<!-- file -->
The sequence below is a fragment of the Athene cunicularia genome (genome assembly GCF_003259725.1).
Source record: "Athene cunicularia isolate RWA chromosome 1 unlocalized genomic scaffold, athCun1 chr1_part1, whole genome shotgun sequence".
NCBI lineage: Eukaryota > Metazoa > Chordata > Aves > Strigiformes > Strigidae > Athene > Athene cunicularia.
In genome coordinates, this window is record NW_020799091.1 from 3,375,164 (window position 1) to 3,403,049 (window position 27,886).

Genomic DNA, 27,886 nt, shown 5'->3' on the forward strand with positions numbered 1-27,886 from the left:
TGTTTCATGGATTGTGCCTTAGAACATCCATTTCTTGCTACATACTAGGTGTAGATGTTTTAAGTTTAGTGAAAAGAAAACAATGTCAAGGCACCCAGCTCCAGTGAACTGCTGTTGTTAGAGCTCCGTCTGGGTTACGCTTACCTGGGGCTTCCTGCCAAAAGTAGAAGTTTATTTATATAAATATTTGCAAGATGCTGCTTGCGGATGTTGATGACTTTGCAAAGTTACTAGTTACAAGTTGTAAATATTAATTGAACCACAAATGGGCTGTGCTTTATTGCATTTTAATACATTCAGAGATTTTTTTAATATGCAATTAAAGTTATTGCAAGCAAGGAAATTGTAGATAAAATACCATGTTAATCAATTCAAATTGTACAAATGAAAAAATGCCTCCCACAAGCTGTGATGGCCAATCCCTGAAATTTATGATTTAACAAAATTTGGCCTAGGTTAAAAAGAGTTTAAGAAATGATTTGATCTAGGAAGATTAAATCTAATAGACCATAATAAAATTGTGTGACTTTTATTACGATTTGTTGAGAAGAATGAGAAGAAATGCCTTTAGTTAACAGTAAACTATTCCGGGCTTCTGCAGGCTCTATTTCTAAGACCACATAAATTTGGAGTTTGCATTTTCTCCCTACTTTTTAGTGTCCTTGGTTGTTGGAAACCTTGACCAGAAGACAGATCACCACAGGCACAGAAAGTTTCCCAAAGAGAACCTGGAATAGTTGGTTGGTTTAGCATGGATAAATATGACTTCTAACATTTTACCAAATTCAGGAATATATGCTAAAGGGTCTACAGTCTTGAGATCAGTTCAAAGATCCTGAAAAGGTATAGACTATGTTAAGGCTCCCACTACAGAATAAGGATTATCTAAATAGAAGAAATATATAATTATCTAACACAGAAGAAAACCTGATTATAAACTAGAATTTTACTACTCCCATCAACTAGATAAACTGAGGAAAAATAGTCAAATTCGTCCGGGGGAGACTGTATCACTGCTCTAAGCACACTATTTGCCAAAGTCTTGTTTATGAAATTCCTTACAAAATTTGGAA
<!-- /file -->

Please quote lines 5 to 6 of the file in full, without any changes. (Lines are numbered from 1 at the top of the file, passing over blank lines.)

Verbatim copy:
Genomic DNA, 27,886 nt, shown 5'->3' on the forward strand with positions numbered 1-27,886 from the left:
TGTTTCATGGATTGTGCCTTAGAACATCCATTTCTTGCTACATACTAGGTGTAGATGTTTTAAGTTTAGTGAAAAGAAAACAATGTCAAGGCACCCAGCTCCAGTGAACTGCTGTTGTTAGAGCTCCGTCTGGGTTACGCTTACCTGGGGCTTCCTGCCAAAAGTAGAAGTTTATTTATATAAATATTTGCAAGATGCTGCTTGCGGATGTTGATGACTTTGCAAAGTTACTAGTTACAAGTTGTAAATATTAATTGAACCACAAATGGGCTGTGCTTTATTGCATTTTAATACATTCAGAGATTTTTTTAATATGCAATTAAAGTTATTGCAAGCAAGGAAATTGTAGATAAAATACCATGTTAATCAATTCAAATTGTACAAATGAAAAAATGCCTCCCACAAGCTGTGATGGCCAATCCCTGAAATTTATGATTTAACAAAATTTGGCCTAGGTTAAAAAGAGTTTAAGAAATGATTTGATCTAGGAAGATTAAATCTAATAGACCATAATAAAATTGTGTGACTTTTATTACGATTTGTTGAGAAGAATGAGAAGAAATGCCTTTAGTTAACAGTAAACTATTCCGGGCTTCTGCAGGCTCTATTTCTAAGACCACATAAATTTGGAGTTTGCATTTTCTCCCTACTTTTTAGTGTCCTTGGTTGTTGGAAACCTTGACCAGAAGACAGATCACCACAGGCACAGAAAGTTTCCCAAAGAGAACCTGGAATAGTTGGTTGGTTTAGCATGGATAAATATGACTTCTAACATTTTACCAAATTCAGGAATATATGCTAAAGGGTCTACAGTCTTGAGATCAGTTCAAAGATCCTGAAAAGGTATAGACTATGTTAAGGCTCCCACTACAGAATAAGGATTATCTAAATAGAAGAAATATATAATTATCTAACACAGAAGAAAACCTGATTATAAACTAGAATTTTACTACTCCCATCAACTAGATAAACTGAGGAAAAATAGTCAAATTCGTCCGGGGGAGACTGTATCACTGCTCTAAGCACACTATTTGCCAAAGTCTTGTTTATGAAATTCCTTACAAAATTTGGAA